Ahead loomed the bright red schoolhouse. It was an inviting little building by design, but cozy would be a more effective way of describing it. The little swirl designs etched into the sides and the rail fences that lined the path coupled with the bell atop the roof worked together to create a building that made ponies want to go inside. She had to admit, it certainly had charm. Children wouldn’t hate the idea of coming through those doors to learn.

She reached the porch and took a glance up at the horseshoe insignia on the awning as she climbed the steps below. She nudged the door open and stepped across the threshold, carefully letting it swing closed behind her. The room was dark, and after a bit of fumbling around the wall, she found the light switch.

The lights revealed a mostly undecorated classroom that smelled faintly of paint. The walls were painted in a muted green and cream color scheme, changed from the previous yellow and red design. More etched swirls similar to the outside of the building were scattered about the interior walls, and a trim of horseshoes and silhouettes of ponies lined the border between wall and ceiling. The desks and chairs were stacked along the far wall, and a tarp covered the floor to the right of the door. Her own desk was in its usual place, set off to the far side of the front of the room so that a presentation area was open in front of the doorway.

Cheerilee tossed her saddlebags onto the desk as she passed by it and went straight to the stacks of desks to begin the task of pulling one down. For a unicorn, the task would have been a cinch; however, since she was confined to using her hooves and lacked wings, it would take a fair bit of maneuvering to get the desks from the top of the stack moved.

She placed her hooves on the legs of the top desk, sliding it forward until it was halfway perched on the edge of the desk beneath it. She maneuvered herself underneath it, letting the other half rest on her back. A little bit of wiggling on her part inched the table forward, and she moved to reposition herself for the catch.

She misjudged her movements, and the table slipped free earlier than she anticipated. It squeaked as it slid down and rolled to the left side of her back, pinching her sharply as it fell to the ground with a loud SMACK!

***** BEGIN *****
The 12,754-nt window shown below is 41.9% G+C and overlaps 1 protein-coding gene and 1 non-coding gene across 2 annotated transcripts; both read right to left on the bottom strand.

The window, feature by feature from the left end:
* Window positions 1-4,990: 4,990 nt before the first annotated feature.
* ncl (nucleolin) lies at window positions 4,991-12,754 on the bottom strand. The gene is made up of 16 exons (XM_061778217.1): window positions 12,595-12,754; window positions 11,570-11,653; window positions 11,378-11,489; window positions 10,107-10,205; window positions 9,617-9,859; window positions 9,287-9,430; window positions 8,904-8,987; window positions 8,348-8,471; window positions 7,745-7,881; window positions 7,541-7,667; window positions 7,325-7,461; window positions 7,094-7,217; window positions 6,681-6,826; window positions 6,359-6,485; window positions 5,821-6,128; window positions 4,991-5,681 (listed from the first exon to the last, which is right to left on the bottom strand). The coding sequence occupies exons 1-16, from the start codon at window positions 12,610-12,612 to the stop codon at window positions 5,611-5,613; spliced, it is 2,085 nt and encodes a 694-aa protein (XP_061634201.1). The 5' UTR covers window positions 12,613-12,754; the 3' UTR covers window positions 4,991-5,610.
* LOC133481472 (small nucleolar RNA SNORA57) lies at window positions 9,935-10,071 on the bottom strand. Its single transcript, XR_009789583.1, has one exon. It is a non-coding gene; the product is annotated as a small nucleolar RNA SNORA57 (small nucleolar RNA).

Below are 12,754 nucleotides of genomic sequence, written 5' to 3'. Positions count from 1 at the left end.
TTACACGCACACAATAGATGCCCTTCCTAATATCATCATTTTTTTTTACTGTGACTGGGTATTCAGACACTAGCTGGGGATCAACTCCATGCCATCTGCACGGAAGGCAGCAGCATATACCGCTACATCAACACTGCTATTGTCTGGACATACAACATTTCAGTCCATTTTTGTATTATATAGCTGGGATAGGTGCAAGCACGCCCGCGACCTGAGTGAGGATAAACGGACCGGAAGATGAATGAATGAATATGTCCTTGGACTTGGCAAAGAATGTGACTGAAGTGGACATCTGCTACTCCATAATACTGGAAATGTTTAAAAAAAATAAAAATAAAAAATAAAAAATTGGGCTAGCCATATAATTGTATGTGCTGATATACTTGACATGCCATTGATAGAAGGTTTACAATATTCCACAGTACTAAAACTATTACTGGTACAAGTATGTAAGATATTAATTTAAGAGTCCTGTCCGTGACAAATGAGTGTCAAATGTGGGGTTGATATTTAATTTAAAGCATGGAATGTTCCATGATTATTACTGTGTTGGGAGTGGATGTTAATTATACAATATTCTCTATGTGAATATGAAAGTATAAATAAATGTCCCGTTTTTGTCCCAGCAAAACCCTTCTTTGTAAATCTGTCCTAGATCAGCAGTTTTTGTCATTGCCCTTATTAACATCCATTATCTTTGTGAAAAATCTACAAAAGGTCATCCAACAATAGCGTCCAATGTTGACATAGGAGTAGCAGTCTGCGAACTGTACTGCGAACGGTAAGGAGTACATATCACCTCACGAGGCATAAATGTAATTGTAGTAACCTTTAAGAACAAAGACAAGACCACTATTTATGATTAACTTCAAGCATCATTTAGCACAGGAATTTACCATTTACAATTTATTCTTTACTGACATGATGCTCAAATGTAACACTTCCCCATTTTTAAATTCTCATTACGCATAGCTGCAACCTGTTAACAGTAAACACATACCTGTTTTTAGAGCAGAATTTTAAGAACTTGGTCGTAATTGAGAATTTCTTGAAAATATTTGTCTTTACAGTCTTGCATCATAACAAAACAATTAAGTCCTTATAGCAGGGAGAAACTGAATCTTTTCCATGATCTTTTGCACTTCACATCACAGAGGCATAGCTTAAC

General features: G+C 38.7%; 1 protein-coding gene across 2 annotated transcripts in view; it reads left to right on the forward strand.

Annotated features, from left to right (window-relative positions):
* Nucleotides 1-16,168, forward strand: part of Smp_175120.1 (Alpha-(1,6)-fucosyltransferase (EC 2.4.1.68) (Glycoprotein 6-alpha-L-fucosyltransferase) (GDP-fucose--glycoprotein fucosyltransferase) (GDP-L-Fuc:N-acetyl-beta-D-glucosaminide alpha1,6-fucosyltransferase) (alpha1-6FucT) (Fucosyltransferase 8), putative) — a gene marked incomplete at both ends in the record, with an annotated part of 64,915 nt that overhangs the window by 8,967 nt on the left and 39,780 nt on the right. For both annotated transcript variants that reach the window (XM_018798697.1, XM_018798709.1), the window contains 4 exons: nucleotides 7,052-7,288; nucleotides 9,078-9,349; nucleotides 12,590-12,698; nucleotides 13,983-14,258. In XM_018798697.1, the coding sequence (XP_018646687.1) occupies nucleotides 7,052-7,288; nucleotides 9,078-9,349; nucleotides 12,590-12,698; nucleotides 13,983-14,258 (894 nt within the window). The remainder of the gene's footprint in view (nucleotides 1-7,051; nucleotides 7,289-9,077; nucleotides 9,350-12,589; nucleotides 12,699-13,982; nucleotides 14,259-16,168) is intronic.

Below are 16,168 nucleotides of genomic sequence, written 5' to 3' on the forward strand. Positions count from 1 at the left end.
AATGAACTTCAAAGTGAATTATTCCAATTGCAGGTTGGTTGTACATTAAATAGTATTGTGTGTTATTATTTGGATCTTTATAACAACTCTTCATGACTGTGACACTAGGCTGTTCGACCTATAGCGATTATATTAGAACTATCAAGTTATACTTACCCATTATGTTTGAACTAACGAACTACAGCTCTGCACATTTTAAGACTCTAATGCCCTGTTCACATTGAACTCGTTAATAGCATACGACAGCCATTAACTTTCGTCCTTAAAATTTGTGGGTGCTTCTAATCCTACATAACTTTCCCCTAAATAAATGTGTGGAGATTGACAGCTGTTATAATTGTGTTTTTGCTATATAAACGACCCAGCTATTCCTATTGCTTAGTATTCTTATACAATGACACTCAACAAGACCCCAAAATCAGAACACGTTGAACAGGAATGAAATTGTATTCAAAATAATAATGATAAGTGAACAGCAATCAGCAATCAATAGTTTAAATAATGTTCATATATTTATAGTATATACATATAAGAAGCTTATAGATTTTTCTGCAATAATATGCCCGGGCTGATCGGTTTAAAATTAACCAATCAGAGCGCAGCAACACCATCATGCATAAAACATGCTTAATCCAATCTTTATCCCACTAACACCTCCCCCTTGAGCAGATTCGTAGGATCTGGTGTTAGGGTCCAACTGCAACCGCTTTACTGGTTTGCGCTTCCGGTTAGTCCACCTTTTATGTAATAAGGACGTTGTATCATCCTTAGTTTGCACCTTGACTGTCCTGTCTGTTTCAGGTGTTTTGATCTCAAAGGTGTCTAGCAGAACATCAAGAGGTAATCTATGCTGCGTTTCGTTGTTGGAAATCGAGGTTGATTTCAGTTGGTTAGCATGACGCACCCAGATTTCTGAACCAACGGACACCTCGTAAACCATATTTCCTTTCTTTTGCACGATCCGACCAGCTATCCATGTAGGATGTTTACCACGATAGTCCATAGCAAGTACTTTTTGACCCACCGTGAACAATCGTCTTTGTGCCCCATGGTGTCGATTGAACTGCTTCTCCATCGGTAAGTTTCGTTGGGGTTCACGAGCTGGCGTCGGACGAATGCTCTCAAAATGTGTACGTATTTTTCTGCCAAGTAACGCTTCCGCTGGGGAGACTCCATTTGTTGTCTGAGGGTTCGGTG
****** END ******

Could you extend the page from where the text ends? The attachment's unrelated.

“Ponyfeathers,” Cheerilee muttered, rubbing the spot where the desk had pinched her. She lifted the table back upright and began sliding it across the room. Before she got it into its place in the far corner, she went ahead and picked up the tarp, folding it over several times and placing it in the corner of the room out of the way.

As she walked back across the room to get the next table down, she found herself fixated on her own desk. Ever since she had accepted the position and began her work to transform the classroom, she had made it a point to not sit down in her chair until the first day of school. It was a little symbol that she wanted to save, to mark the occasion of the first day of her career. And now that day had come at long last.

It was as good a time as any to take the plunge, she supposed. She detoured from her original path and crossed the room to the side of her desk. She ran a thoughtful hoof over the tabletop as she came around to the chair. She slid it out from its nook, taking a look at the modestly cushioned seat, and took a deep breath. Slowly, methodically, she turned around and eased herself into the chair. At that moment, all of the buildup of the last decade hit. This was it. The big day; no turning back from here.

Not that she would have wanted to, anyway. She had put far too much into getting herself to this point to even know what doubts were. Nook had done a good job of warming her cold hooves. She looked out across her empty room and smiled. She wasn’t just at her new job.

She was home.



The sun beamed through the windows on the left side of the classroom, bathing the room in golden light. A couple of hours had passed, and Cheerilee had finished her work ahead of schedule. The desks were set up, bookshelves put back in place, and two pictures that she had brought along hung on the back wall: one a line art visage of Princess Celestia, and the other a stylized guard pony. The room was as ready as it was ever going to be.

And the students had arrived on time. All but two of the twelve desks were filled, and the students were doing all sorts of things ranging from showing off their school supplies, to talking, to folding what Cheerilee knew was the beginnings of a paper airplane. She was going to have to get that from the colt before he used it.

She actually recognized several of the foals in the room, though she was sure she would know at least a couple of them. A filly from the Apple family—she couldn’t remember her name—was sitting in the front row. A row back and one desk to the right was Rarity’s little sister, Sweetie Belle. Berry Punch’s little sister, Piña Colada, was sitting in the back row. The rest of the children were fresh faces. A few colts were present, though the fillies outnumbered them almost three to one.

Cheerilee stood at the front of the room, giving a warm smile while she waited for the bell on the wall to ring. It was beginning to become a bit awkward, her standing there waiting so that she could begin. She had given each a greeting when they entered the room, but now all she could do was wait.

As if on cue, the bell rang.